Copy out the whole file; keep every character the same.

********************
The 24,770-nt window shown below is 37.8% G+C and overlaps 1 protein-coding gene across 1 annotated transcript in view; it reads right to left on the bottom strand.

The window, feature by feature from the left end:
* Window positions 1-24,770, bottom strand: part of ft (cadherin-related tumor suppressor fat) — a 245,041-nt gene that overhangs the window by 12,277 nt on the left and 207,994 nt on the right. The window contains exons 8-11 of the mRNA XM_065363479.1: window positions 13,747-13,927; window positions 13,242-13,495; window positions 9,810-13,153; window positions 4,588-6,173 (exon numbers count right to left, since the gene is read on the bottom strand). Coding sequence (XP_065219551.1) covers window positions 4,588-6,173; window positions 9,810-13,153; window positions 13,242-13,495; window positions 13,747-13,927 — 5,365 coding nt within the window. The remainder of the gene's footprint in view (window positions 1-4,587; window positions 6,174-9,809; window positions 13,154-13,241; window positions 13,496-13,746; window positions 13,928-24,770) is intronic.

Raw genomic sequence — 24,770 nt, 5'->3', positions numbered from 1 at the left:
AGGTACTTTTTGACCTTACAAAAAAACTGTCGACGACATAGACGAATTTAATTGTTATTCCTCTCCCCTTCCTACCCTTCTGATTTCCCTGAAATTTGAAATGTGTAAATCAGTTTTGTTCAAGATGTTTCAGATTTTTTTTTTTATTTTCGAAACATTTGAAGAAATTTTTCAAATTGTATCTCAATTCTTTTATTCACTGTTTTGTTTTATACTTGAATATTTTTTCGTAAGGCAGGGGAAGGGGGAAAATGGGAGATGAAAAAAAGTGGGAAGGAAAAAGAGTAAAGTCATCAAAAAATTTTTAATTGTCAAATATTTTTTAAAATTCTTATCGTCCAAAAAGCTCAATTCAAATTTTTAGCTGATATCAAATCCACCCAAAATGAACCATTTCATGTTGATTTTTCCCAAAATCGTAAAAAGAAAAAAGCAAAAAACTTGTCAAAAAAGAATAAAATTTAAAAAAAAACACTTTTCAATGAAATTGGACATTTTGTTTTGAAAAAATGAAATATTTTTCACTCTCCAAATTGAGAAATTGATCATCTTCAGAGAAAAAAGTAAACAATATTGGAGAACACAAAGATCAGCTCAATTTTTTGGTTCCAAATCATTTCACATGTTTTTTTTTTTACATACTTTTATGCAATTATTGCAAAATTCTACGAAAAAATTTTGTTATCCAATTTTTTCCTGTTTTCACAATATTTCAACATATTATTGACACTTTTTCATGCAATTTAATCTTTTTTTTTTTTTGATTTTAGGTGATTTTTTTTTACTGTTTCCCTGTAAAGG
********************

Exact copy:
The 24,770-nt window shown below is 37.8% G+C and overlaps 1 protein-coding gene across 1 annotated transcript in view; it reads right to left on the bottom strand.

The window, feature by feature from the left end:
* Window positions 1-24,770, bottom strand: part of ft (cadherin-related tumor suppressor fat) — a 245,041-nt gene that overhangs the window by 12,277 nt on the left and 207,994 nt on the right. The window contains exons 8-11 of the mRNA XM_065363479.1: window positions 13,747-13,927; window positions 13,242-13,495; window positions 9,810-13,153; window positions 4,588-6,173 (exon numbers count right to left, since the gene is read on the bottom strand). Coding sequence (XP_065219551.1) covers window positions 4,588-6,173; window positions 9,810-13,153; window positions 13,242-13,495; window positions 13,747-13,927 — 5,365 coding nt within the window. The remainder of the gene's footprint in view (window positions 1-4,587; window positions 6,174-9,809; window positions 13,154-13,241; window positions 13,496-13,746; window positions 13,928-24,770) is intronic.

Raw genomic sequence — 24,770 nt, 5'->3', positions numbered from 1 at the left:
AGGTACTTTTTGACCTTACAAAAAAACTGTCGACGACATAGACGAATTTAATTGTTATTCCTCTCCCCTTCCTACCCTTCTGATTTCCCTGAAATTTGAAATGTGTAAATCAGTTTTGTTCAAGATGTTTCAGATTTTTTTTTTTATTTTCGAAACATTTGAAGAAATTTTTCAAATTGTATCTCAATTCTTTTATTCACTGTTTTGTTTTATACTTGAATATTTTTTCGTAAGGCAGGGGAAGGGGGAAAATGGGAGATGAAAAAAAGTGGGAAGGAAAAAGAGTAAAGTCATCAAAAAATTTTTAATTGTCAAATATTTTTTAAAATTCTTATCGTCCAAAAAGCTCAATTCAAATTTTTAGCTGATATCAAATCCACCCAAAATGAACCATTTCATGTTGATTTTTCCCAAAATCGTAAAAAGAAAAAAGCAAAAAACTTGTCAAAAAAGAATAAAATTTAAAAAAAAACACTTTTCAATGAAATTGGACATTTTGTTTTGAAAAAATGAAATATTTTTCACTCTCCAAATTGAGAAATTGATCATCTTCAGAGAAAAAAGTAAACAATATTGGAGAACACAAAGATCAGCTCAATTTTTTGGTTCCAAATCATTTCACATGTTTTTTTTTTTACATACTTTTATGCAATTATTGCAAAATTCTACGAAAAAATTTTGTTATCCAATTTTTTCCTGTTTTCACAATATTTCAACATATTATTGACACTTTTTCATGCAATTTAATCTTTTTTTTTTTTTGATTTTAGGTGATTTTTTTTTACTGTTTCCCTGTAAAGG